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 The Theatreguide.London Review

Thom Pain (Based On Nothing)
The Print Room   Autumn 2012

When Will Eno's one-hour monologue premiered in Edinburgh and London in 2004, James Urbamiak gave a sizzling but essentially static performance as a man defined from start to finish by his emotional torment. 

For this 2012 revival director Simon Evans and actor John Light have chosen a less intense approach that is in some ways more satisfying as drama. 

Their speaker is just as unhappy, but the focus of the hour is on the journey he takes from mute anguish to being able to address his pain and thus bear it better. The road is one of indirection, talking around the subject, making jokes about it, approaching and backing off and approaching again. 

He begins with black comic tales of a boy seeing his dog die (Electrocuted, it 'flew like some poorly thought-out bird'.) and being stung by bees, and we're twenty minutes into the hour before the real subject of his pain is even mentioned.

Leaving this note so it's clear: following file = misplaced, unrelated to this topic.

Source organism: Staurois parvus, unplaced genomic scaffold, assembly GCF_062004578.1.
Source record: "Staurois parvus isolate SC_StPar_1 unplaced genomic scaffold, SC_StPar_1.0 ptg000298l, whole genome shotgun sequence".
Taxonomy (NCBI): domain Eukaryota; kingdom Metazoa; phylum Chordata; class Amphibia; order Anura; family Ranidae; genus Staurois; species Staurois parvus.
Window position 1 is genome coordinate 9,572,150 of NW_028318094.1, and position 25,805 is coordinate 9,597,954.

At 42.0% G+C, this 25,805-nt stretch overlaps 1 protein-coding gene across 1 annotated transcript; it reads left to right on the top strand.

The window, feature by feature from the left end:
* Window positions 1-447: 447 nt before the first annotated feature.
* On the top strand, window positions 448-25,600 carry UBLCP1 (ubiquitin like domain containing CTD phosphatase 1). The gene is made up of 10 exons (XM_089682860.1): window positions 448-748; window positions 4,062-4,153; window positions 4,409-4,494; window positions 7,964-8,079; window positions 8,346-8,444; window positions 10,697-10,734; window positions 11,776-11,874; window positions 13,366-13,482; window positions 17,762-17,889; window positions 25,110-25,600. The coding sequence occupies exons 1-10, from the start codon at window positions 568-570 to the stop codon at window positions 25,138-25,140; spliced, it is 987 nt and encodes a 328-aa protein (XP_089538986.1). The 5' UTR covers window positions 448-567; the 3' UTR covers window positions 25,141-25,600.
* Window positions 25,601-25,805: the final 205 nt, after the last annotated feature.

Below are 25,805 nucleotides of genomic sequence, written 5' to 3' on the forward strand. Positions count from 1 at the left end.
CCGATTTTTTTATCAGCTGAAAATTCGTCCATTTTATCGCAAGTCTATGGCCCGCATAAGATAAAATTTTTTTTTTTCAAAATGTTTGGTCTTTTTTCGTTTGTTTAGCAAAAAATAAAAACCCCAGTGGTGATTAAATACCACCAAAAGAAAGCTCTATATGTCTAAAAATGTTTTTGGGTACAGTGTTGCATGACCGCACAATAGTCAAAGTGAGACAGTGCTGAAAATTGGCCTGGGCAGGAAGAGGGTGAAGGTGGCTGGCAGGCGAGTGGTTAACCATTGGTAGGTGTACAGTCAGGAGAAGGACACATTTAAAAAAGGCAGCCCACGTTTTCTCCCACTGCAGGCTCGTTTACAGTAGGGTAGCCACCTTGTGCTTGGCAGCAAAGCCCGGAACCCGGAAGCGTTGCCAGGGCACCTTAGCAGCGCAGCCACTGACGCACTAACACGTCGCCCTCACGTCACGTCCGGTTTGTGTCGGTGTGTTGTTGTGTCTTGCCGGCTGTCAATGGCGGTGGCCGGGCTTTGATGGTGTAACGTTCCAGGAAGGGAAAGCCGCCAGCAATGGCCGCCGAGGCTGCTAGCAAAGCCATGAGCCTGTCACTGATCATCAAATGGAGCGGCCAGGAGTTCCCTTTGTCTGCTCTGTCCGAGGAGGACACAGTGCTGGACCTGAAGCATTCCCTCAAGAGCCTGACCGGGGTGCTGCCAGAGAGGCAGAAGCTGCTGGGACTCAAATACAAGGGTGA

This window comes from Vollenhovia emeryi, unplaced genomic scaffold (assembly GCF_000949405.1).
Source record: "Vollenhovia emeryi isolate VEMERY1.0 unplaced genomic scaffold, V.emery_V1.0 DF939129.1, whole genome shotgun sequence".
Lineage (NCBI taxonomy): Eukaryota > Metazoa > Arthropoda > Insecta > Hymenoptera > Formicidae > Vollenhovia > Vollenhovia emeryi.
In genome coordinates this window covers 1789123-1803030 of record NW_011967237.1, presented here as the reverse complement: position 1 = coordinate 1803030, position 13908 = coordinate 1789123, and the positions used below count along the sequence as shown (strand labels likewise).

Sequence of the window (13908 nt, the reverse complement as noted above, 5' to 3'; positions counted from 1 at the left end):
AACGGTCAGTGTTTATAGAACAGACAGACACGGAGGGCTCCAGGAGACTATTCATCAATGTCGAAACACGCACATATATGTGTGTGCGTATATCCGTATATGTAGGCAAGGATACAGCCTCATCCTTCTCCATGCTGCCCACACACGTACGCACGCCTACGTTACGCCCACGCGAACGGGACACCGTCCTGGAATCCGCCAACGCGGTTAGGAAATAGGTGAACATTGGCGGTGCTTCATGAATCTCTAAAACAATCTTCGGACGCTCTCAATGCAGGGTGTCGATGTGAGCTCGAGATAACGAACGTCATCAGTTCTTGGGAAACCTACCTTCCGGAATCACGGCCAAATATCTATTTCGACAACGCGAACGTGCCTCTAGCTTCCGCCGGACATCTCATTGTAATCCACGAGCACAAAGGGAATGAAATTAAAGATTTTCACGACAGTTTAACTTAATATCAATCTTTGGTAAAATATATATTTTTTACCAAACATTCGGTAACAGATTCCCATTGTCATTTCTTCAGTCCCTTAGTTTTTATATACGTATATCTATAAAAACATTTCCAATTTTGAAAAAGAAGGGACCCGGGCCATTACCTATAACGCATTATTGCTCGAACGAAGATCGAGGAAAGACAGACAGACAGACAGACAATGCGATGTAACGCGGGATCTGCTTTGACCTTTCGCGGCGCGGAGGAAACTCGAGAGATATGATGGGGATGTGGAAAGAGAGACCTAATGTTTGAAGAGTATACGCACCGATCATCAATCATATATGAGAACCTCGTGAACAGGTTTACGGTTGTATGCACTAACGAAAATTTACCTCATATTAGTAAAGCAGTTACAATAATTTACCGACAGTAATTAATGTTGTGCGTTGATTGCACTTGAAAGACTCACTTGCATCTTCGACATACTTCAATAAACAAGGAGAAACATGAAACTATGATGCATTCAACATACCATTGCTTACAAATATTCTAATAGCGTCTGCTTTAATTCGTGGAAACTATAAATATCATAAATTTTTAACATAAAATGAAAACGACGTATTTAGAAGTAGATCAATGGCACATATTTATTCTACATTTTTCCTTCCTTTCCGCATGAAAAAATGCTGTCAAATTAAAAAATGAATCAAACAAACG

Even then he keeps trying to back away through jokes and digressions ('Nobody ever asked him what he was thinking, so he never really got into the habit.'), while still spiralling closer and closer to some sort of resolution. 

It is that process, more than the intensity of the emotion, that drives and carries John Light's performance and holds our attention and identification, making for a satisfying if slightly cooler-than-it-might-be hour. 

Ultimately the subject being avoided turns out to be a rather ordinary one, but where that seemed a weakness in 2004, it here makes the speaker all the more identifiable with and sympathetic. 

Apart from the fine direction and acting, Will Eno's text is a pleasure to experience on its own, especially as you come to realise that what sometimes plays like aimless ramblings is actually very precisely structured. 

Though Eno may rely a bit too much on Woody Allen-style anticlimactic jokes ('We're on Planet Earth, a planet in a solar system, one of a trillion solar systems in our galaxy, which is one of a billion galaxies in our universe. What can one man do? I've been taking vitamin supplements.') he can also write lines that resonate with power - 'I wasn't anywhere. Then I was in love.' 

Thom Pain is only an hour long, but it contains more matter than many full-length plays.

Gerald Berkowitz

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Review - Thom Pain - The Print Room 2012   

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